What is triage nursing?

By Sarah Lee Triage nurses have an important role to play in the care of patients with chronic pain.

Their role is to assist patients in managing their pain with physical therapy, acupuncture, massage, and other therapies.

As part of their duties, they can also administer sedatives and analgesics.

While this can help relieve some of the pain, it is important to understand the importance of proper diet and exercise and their impact on your overall health.

In a study, published in the British Journal of General Practice in March 2018, researchers from the University of Queensland and the Queensland Institute of Health and Welfare (QAIWH) investigated the impact of triage nurses on patient care.

They found that they were able to reduce overall hospitalisation by almost a quarter in those with chronic or severe pain compared to those with normal levels of care.

Their results also revealed that triage patients were more likely to receive physiotherapy and acupuncture, and less likely to need additional care.

There were also more patients who received sedatives compared to patients with no pain.

This could be because of the high levels of pain they were experiencing.

This may be why some of their colleagues reported that they did not feel comfortable working with patients who had pain.

A recent review in the Journal of Pain Management found that triaging patients were a cost-effective way to manage pain, but it also found that there was no evidence that they improved patient outcomes or outcomes in the general population.

However, in some cases, triage is necessary, and it is recommended by the American Pain Society.

The authors of the recent review recommended that the triage role is essential for the prevention of chronic pain and the management of pain.

“In many situations, the best way to address chronic pain is to use the triaging model, as recommended by a recent systematic review and the American Academy of Pain Medicine,” they wrote.

The paper by the Queensland researchers and the Australian researchers involved in the study, which was conducted in Queensland, examined the relationship between triage, patients’ quality of care and outcomes.

The research found that the use of triaging was associated with improved patient quality of health, lower levels of acute pain, and fewer admissions to hospital for acute pain.

The Queensland researchers also found a reduced risk of acute respiratory distress syndrome (ARDS), and reduced rates of COVID-19-related morbidity and mortality.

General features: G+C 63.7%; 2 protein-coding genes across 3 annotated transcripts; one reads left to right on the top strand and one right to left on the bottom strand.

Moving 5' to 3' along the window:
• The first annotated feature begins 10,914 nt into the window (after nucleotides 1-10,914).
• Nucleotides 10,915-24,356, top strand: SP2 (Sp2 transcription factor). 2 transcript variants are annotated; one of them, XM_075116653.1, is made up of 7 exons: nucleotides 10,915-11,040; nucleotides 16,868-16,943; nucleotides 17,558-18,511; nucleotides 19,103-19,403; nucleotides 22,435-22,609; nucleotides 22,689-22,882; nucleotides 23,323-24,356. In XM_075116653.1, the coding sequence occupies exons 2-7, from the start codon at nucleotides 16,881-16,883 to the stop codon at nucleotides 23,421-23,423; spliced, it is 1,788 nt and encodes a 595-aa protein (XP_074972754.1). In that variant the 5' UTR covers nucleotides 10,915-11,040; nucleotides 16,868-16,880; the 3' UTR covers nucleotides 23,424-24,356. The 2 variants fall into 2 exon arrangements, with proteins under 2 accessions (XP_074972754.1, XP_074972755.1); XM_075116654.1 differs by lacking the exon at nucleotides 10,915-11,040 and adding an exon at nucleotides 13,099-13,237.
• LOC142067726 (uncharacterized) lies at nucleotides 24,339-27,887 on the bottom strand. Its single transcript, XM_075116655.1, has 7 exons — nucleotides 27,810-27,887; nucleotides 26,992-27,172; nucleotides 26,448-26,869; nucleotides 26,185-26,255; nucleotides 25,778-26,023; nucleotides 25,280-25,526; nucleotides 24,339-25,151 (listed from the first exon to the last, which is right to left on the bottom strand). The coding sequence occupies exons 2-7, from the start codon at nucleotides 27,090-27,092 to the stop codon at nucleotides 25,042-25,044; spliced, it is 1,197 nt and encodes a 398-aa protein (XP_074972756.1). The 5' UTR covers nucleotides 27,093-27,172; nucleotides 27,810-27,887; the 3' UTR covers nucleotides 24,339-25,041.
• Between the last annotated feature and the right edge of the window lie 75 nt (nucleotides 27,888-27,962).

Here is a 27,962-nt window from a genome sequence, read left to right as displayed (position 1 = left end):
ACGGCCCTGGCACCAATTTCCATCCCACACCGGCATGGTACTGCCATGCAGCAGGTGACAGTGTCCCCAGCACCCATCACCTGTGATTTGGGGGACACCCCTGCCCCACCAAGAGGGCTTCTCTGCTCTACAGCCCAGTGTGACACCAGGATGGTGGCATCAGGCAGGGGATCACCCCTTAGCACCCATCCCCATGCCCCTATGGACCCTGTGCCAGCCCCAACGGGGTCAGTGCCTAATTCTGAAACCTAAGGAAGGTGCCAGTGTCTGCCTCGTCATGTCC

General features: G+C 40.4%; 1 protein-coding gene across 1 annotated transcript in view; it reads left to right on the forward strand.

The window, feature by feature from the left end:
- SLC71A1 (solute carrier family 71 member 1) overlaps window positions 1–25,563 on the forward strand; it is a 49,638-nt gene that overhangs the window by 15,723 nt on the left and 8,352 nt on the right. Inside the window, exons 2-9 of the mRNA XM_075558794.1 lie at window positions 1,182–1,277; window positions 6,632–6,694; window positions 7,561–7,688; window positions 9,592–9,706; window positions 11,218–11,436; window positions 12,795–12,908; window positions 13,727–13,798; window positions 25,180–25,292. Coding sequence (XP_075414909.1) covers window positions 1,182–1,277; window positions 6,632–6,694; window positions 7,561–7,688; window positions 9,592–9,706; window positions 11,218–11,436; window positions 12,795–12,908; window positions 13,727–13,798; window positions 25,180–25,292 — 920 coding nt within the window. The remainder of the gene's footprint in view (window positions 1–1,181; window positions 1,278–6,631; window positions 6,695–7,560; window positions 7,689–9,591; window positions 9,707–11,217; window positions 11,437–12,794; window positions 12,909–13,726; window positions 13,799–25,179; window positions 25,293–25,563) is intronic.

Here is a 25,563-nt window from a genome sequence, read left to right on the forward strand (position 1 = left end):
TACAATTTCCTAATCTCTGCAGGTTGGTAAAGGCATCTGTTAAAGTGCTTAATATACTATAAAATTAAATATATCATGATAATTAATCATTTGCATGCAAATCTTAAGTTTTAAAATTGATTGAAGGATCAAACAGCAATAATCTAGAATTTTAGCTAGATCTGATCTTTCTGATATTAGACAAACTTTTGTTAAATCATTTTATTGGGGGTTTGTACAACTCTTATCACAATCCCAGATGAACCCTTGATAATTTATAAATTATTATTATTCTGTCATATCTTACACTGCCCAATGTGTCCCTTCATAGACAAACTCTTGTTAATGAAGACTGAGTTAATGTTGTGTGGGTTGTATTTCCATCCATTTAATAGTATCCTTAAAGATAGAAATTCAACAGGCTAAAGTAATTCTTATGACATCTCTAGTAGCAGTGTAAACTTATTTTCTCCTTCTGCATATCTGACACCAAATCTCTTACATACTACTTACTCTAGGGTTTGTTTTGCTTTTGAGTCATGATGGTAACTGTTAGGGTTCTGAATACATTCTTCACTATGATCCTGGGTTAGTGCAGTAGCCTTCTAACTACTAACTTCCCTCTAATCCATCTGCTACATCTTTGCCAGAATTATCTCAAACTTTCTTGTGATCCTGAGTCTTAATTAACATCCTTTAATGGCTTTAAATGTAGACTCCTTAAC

They also noted that triagers reported less stress and depression.

“These are important findings because they support the need for further research into the benefits and harms of triages and the relationship they have with patient outcomes,” said Dr Sarah Lee, from the Queensland University of Technology’s School of Nursing.

“This review of triaged care has identified some promising findings in terms of patient health, but also the risks of triagers.

We need to learn more about these risks, and how we can best minimise them.”

She added: “It is important for people to understand that triages are not an end-all solution to the pain associated with chronic conditions, but rather, they are a critical component of pain management that can be used to reduce acute and long-term pain.”

While some may feel comfortable with the concept of trialing patients, the findings from this study indicate that patients who use triage do not have lower quality of patient care, and may also have lower levels.

This is important because it is not only about providing pain management and physiotherapy, but is also about providing appropriate care.

“Read more about pain care and health care: The Australian Medical Association, Australian College of Surgeons, Australian Academy of Occupational Therapists, Australian Society of Anaesthesiologists, Australian Association of Pain Specialists, Commonwealth of Australia, Australian Institute of Pain, Australian Pain Society, Australian Medical Council, Australian National Pain Council, National Pain Society of Australia and the Royal College of Anaesthetists.